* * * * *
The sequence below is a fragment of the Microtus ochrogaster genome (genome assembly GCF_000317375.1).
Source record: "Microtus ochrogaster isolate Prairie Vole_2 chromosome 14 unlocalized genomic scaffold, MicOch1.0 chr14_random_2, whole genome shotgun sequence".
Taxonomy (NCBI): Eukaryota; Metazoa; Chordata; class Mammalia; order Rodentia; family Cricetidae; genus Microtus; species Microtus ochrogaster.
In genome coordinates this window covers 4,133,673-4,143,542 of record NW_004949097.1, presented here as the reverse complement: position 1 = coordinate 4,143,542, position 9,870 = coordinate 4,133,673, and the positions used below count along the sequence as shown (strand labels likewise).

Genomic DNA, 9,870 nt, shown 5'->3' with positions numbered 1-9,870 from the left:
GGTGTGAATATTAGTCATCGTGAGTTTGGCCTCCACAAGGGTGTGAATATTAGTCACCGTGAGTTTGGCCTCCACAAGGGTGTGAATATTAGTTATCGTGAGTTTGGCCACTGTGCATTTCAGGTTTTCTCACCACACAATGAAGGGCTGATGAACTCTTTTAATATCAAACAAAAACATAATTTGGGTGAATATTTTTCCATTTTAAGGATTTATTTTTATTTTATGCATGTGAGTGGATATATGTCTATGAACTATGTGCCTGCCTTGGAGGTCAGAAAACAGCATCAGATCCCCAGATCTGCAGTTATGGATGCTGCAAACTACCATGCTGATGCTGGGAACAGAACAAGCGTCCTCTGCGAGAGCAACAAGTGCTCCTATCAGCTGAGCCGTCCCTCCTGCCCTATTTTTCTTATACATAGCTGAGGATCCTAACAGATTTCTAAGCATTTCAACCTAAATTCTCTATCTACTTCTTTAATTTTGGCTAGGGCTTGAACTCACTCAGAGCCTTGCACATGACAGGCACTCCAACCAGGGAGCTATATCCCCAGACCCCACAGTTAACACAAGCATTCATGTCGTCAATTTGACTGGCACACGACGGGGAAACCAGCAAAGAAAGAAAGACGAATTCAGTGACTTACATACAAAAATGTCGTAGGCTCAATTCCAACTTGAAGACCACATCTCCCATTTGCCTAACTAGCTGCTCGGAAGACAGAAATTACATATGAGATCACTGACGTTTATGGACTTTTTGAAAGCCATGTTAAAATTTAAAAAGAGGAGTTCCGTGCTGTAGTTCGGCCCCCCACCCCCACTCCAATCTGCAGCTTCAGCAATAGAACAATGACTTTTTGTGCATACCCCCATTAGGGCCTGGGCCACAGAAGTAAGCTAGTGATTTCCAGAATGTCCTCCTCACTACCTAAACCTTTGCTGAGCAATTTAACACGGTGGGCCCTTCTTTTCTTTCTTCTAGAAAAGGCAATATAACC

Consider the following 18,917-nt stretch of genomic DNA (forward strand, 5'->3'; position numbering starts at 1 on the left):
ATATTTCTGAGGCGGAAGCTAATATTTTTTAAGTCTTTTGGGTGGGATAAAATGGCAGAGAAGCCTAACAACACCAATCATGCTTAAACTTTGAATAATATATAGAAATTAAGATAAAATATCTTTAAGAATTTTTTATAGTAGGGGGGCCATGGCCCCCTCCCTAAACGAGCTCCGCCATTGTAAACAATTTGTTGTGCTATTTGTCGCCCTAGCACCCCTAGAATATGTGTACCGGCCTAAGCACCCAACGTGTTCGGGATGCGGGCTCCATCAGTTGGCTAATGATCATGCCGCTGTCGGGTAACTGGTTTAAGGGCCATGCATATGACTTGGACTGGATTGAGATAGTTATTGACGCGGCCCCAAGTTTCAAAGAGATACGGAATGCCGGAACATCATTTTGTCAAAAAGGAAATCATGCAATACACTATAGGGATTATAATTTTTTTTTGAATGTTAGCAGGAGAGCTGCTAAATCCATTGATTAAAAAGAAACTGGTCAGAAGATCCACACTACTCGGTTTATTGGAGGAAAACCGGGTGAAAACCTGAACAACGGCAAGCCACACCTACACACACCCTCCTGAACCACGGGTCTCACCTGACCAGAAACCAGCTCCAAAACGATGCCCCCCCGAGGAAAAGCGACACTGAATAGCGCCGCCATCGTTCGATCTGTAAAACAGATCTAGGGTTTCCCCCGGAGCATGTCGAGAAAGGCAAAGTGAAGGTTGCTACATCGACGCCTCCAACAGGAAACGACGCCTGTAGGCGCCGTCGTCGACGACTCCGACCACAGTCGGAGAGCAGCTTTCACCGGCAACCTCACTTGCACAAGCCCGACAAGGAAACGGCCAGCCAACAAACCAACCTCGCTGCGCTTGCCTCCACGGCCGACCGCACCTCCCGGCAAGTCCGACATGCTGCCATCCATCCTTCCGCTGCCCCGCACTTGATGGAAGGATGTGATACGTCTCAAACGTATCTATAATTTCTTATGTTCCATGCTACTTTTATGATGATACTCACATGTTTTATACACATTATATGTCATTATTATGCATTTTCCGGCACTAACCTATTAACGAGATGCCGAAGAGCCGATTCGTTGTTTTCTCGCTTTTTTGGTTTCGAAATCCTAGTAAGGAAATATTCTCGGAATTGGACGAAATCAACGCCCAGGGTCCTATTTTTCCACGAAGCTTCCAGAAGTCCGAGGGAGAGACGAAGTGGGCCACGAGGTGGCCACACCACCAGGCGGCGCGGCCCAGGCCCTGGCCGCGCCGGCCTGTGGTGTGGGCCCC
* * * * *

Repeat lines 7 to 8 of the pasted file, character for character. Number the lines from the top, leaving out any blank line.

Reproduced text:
Consider the following 18,917-nt stretch of genomic DNA (forward strand, 5'->3'; position numbering starts at 1 on the left):
ATATTTCTGAGGCGGAAGCTAATATTTTTTAAGTCTTTTGGGTGGGATAAAATGGCAGAGAAGCCTAACAACACCAATCATGCTTAAACTTTGAATAATATATAGAAATTAAGATAAAATATCTTTAAGAATTTTTTATAGTAGGGGGGCCATGGCCCCCTCCCTAAACGAGCTCCGCCATTGTAAACAATTTGTTGTGCTATTTGTCGCCCTAGCACCCCTAGAATATGTGTACCGGCCTAAGCACCCAACGTGTTCGGGATGCGGGCTCCATCAGTTGGCTAATGATCATGCCGCTGTCGGGTAACTGGTTTAAGGGCCATGCATATGACTTGGACTGGATTGAGATAGTTATTGACGCGGCCCCAAGTTTCAAAGAGATACGGAATGCCGGAACATCATTTTGTCAAAAAGGAAATCATGCAATACACTATAGGGATTATAATTTTTTTTTGAATGTTAGCAGGAGAGCTGCTAAATCCATTGATTAAAAAGAAACTGGTCAGAAGATCCACACTACTCGGTTTATTGGAGGAAAACCGGGTGAAAACCTGAACAACGGCAAGCCACACCTACACACACCCTCCTGAACCACGGGTCTCACCTGACCAGAAACCAGCTCCAAAACGATGCCCCCCCGAGGAAAAGCGACACTGAATAGCGCCGCCATCGTTCGATCTGTAAAACAGATCTAGGGTTTCCCCCGGAGCATGTCGAGAAAGGCAAAGTGAAGGTTGCTACATCGACGCCTCCAACAGGAAACGACGCCTGTAGGCGCCGTCGTCGACGACTCCGACCACAGTCGGAGAGCAGCTTTCACCGGCAACCTCACTTGCACAAGCCCGACAAGGAAACGGCCAGCCAACAAACCAACCTCGCTGCGCTTGCCTCCACGGCCGACCGCACCTCCCGGCAAGTCCGACATGCTGCCATCCATCCTTCCGCTGCCCCGCACTTGATGGAAGGATGTGATACGTCTCAAACGTATCTATAATTTCTTATGTTCCATGCTACTTTTATGATGATACTCACATGTTTTATACACATTATATGTCATTATTATGCATTTTCCGGCACTAACCTATTAACGAGATGCCGAAGAGCCGATTCGTTGTTTTCTCGCTTTTTTGGTTTCGAAATCCTAGTAAGGAAATATTCTCGGAATTGGACGAAATCAACGCCCAGGGTCCTATTTTTCCACGAAGCTTCCAGAAGTCCGAGGGAGAGACGAAGTGGGCCACGAGGTGGCCACACCACCAGGCGGCGCGGCCCAGGCCCTGGCCGCGCCGGCCTGTGGTGTGGGCCCC